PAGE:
American Heritage® Dictionary of the English Language, Fourth Edition
- n. Any of various large food and game fishes of the genera Salmo and Oncorhynchus, of northern waters, having delicate pinkish flesh and characteristically swimming from salt to fresh water to spawn.
- n. A moderate, light, or strong yellowish pink to a moderate reddish orange or light orange.
Century Dictionary and Cyclopedia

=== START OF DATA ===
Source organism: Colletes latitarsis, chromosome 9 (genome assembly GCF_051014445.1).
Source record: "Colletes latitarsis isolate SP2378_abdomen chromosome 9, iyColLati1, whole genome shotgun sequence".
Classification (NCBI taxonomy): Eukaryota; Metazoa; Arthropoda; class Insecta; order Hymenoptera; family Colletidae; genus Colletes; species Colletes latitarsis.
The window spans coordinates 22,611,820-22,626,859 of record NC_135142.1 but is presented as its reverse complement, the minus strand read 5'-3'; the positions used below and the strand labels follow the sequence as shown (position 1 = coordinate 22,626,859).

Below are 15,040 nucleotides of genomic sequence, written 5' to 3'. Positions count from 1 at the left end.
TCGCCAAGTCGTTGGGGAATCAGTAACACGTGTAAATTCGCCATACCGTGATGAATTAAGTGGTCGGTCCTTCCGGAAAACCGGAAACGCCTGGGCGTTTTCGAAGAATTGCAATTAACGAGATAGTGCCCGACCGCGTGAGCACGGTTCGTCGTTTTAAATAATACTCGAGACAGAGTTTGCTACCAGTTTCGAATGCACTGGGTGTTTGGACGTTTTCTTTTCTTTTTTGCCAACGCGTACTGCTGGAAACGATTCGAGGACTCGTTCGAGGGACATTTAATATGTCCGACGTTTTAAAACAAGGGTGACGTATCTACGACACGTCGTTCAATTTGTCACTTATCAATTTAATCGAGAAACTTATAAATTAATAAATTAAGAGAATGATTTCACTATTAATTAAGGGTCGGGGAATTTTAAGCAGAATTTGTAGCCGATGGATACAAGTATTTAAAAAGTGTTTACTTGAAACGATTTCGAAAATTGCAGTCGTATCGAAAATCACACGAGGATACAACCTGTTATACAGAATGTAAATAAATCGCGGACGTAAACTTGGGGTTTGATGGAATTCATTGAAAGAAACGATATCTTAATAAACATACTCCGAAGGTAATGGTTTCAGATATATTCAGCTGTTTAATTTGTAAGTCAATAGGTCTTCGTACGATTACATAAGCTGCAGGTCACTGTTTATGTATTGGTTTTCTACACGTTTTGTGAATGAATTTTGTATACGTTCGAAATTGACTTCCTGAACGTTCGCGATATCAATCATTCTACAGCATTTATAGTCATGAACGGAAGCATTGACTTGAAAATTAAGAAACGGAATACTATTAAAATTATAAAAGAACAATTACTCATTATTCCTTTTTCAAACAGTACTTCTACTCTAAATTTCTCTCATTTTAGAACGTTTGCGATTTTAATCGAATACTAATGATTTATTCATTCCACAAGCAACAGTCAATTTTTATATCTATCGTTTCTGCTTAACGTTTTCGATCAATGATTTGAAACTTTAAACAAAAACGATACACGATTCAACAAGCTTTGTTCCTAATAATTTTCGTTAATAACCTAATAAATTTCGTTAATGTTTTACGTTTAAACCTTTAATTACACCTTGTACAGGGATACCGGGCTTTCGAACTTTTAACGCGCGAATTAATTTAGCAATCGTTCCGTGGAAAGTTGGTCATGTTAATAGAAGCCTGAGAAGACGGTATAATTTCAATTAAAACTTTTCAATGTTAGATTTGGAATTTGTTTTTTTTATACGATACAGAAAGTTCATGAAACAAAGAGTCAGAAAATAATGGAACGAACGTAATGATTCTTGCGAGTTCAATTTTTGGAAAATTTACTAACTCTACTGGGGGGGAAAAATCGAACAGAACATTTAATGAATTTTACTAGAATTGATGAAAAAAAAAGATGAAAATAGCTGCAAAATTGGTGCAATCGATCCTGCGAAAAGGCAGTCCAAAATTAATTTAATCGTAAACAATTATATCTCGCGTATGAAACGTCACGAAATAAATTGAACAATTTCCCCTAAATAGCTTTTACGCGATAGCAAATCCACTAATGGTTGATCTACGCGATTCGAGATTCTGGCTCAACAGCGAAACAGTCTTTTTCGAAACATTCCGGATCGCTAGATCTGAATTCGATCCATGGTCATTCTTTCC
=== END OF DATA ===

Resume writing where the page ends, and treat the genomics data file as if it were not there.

- n. A fish of the genus Salmo (S. salar), found in all the northern parts of Europe, America, and Asia. The salmon is both a marine and a fresh-water fish. Its normal locality may be said to be off the mouth or estuary of the larger rivers, whence, in the season of sexual excitement, it ascends to the spawning-beds, which are frequently far inland, near the head-waters of the rivers. On reaching the spawning-station, the female by means of her tail makes a furrow in the gravelly bed of the river, in which she deposits her spawn or eggs, numbering many thousands, which, when impregnated by the male accompanying her, she carefully covers up by rapid sweeps of her tail. At this season the snout of the male undergoes a strange transformation, the under jaw becoming hooked upward with a cartilaginous excrescence, which is used as a weapon in the combats which are frequent when two or more males attach themselves to one female. In this condition he is known as a kipper. The time occupied in spawning is from three to twelve days, and the season extends from the end of autumn till spring. After spawning, the salmon, both male and female, die or go to sea under the name of spent fish, foul fish, or kelts, the females being further distinguished as shedders or baggits. In from 80 to 140 days the young fish hatches from the egg. Then it is about five eighths of an inch long. In this embryonic state it is nourished from a vitellicle, or umbilical vesicle, suspended under the belly, containing the red yolk of the egg and oil-globules, to be absorbed later. When about fifty days old it is about an inch in length, and becomes a samlet or parr (see cut under